Richard O'Shaughnessy - Research Associate
334D Whitmore Laboratory
Gravitational Wave Astronomy: Gamma Ray Bursts and Binary Systems of Neutron Stars and Black Holes
Gamma-ray bursts are the most energetic phenomena in the universe that we have directly observed. During their short lifetime they outshine in brightness their host galaxies many times over. The engine that powers these bursts is believed to involve the formation of a roughly stellar mass black hole, either from a hypernovae (the collapse of a massive star) or the coalescence of a binary system consisting of a neutron star and a black hole. In either case the black hole formation will also lead to a strong pulse of gravitational waves, which may be detectable with the next generation of ground-based gravitational wave detectors. From the gravitational wave burst associated with gamma-ray bursts we can learn about the black holes that have formed and the stars that led to their formation, which we cannot learn from the gamma-ray burst alone. My research is focused on what we can expect of the gravitational waves from binary systems of compact objects, like the progenitors of gamma- ray bursts, and what we can learn about these systems from gravitational wave observations either alone or in combination with observations made with more conventional detectors.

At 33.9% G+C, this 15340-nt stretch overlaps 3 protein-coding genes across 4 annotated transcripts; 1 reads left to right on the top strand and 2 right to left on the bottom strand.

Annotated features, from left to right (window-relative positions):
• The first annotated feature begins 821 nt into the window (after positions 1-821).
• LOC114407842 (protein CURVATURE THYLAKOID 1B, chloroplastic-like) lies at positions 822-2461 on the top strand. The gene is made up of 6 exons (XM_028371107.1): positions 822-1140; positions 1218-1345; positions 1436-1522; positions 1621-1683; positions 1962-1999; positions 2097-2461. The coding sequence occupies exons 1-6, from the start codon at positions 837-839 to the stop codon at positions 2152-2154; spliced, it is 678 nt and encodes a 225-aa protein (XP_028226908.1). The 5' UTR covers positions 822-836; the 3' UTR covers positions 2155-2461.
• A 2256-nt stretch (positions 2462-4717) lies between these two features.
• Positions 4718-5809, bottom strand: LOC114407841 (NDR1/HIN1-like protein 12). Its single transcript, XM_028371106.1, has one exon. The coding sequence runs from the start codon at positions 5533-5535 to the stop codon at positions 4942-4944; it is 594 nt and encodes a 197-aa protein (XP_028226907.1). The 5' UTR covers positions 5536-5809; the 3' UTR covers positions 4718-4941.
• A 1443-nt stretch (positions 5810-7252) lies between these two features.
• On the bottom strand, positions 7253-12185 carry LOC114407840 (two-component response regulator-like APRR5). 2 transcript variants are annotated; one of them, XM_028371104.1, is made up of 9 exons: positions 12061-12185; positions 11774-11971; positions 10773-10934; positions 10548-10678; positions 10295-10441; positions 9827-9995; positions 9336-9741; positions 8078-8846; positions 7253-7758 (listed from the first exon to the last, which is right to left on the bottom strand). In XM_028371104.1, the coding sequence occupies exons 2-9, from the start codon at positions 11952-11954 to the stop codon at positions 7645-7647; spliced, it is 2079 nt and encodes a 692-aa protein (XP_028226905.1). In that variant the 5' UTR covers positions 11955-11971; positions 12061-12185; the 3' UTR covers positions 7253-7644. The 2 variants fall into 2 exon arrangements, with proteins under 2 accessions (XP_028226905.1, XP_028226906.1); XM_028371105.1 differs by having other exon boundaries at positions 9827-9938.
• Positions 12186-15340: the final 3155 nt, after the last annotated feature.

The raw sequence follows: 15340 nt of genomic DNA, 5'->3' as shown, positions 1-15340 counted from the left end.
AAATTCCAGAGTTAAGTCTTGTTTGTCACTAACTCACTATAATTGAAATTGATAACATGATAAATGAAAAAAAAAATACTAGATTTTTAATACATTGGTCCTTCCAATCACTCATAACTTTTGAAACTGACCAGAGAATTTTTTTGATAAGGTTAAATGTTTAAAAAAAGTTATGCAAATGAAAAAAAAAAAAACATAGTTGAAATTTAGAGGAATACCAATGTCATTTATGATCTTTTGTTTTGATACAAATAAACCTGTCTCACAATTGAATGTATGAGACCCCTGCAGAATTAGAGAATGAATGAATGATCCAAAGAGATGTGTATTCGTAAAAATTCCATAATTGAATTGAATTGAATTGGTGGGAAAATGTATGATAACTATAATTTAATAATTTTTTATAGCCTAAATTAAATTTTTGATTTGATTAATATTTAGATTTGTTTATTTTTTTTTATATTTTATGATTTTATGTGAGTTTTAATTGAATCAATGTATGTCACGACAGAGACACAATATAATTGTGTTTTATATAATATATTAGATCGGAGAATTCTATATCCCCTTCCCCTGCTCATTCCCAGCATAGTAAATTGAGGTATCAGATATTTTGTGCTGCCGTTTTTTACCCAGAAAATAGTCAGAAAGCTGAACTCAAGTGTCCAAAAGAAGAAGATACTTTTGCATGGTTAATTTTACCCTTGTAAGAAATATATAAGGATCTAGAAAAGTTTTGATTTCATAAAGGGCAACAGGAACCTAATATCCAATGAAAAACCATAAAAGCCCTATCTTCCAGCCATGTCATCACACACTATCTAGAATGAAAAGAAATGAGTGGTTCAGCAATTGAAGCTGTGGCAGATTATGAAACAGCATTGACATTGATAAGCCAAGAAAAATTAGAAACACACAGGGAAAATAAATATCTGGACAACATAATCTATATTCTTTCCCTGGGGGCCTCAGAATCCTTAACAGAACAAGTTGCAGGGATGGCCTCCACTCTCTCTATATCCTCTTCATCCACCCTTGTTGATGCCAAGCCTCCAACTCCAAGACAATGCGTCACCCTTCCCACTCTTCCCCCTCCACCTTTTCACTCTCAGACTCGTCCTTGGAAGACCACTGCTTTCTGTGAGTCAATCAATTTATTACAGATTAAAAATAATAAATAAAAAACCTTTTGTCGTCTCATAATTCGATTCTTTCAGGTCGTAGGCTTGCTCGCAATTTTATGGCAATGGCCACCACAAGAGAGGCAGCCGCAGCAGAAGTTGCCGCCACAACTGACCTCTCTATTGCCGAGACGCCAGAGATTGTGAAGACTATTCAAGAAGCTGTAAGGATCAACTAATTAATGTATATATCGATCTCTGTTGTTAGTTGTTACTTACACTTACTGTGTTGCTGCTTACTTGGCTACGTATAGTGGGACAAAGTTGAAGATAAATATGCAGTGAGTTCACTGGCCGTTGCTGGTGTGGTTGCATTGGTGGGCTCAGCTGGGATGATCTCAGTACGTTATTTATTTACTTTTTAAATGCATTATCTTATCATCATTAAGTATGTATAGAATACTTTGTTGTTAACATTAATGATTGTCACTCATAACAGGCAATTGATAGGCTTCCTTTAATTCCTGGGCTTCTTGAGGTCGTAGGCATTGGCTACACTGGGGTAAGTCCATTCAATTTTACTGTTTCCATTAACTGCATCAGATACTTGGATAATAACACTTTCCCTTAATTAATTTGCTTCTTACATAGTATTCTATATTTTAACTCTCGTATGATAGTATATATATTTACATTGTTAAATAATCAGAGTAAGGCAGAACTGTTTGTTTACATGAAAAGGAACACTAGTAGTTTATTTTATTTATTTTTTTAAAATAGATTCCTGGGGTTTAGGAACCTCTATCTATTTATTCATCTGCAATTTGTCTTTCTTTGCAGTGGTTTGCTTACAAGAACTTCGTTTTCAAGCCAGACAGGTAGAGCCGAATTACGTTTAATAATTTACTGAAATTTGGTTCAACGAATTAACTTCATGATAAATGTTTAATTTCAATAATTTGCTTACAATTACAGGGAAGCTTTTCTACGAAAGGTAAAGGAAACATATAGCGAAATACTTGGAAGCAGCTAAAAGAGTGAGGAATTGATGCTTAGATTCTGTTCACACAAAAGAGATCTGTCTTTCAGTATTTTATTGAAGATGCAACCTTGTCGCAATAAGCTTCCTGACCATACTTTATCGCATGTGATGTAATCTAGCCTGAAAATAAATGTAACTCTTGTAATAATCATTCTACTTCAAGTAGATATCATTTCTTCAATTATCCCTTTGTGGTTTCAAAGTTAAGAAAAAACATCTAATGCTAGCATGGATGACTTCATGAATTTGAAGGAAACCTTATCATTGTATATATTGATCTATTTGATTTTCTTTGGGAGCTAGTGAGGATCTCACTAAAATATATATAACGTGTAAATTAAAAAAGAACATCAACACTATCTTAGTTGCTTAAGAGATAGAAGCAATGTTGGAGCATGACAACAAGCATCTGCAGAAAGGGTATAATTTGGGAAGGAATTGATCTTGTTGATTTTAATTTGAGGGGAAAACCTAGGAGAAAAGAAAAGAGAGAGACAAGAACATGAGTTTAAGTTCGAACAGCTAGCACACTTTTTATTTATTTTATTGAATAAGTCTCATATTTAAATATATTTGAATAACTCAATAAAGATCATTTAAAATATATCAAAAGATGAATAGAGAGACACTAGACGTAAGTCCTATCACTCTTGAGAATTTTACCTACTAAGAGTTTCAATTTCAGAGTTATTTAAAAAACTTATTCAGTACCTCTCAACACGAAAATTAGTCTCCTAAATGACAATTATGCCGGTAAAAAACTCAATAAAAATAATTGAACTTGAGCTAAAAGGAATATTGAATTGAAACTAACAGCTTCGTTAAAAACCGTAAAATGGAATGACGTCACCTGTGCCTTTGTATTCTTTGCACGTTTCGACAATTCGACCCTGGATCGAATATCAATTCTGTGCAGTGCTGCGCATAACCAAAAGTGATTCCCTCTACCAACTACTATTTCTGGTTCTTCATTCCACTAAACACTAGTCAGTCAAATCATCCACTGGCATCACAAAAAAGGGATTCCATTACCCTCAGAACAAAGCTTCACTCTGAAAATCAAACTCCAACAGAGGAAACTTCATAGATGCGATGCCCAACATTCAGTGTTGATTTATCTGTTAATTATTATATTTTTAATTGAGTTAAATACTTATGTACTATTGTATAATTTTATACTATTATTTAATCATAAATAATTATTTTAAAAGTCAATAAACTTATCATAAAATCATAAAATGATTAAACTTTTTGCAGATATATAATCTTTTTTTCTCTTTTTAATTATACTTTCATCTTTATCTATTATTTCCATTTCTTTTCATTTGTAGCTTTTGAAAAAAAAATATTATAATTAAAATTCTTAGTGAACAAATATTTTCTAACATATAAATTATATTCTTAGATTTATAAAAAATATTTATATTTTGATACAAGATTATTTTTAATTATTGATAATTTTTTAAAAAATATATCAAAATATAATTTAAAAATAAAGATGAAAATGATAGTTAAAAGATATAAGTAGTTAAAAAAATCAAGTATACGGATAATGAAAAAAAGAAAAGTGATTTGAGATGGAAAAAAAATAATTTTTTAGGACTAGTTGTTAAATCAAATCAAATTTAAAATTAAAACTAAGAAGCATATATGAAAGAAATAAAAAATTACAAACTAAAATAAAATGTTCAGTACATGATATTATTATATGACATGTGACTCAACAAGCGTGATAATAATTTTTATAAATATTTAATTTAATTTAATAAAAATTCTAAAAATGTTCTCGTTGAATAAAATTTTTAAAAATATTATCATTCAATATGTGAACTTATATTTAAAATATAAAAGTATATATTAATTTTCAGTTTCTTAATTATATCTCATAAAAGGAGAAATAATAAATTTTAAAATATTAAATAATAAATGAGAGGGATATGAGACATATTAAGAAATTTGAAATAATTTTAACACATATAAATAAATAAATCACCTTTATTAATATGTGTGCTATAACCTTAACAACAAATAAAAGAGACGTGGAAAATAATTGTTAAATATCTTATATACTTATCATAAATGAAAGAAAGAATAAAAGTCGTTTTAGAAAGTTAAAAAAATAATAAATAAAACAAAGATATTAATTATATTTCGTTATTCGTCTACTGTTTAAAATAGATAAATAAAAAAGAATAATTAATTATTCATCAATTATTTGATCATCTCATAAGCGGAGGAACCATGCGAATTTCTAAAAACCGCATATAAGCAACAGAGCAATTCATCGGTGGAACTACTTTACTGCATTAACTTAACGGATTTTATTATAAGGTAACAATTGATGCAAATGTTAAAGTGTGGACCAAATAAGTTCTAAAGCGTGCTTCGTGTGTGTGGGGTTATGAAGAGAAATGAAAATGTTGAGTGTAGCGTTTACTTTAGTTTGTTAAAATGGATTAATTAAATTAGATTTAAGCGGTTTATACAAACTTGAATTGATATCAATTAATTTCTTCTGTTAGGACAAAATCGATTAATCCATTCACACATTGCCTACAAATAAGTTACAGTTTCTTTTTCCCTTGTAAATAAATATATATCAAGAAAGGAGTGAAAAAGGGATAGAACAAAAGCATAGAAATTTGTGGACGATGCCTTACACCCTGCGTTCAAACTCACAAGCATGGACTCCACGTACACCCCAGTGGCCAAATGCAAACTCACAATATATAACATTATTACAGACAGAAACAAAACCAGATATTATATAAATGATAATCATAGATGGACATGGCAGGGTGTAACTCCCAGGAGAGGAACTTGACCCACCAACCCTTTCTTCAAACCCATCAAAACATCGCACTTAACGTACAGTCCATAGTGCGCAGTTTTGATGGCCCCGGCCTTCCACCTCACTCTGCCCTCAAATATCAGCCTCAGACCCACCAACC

Video Credit: NASA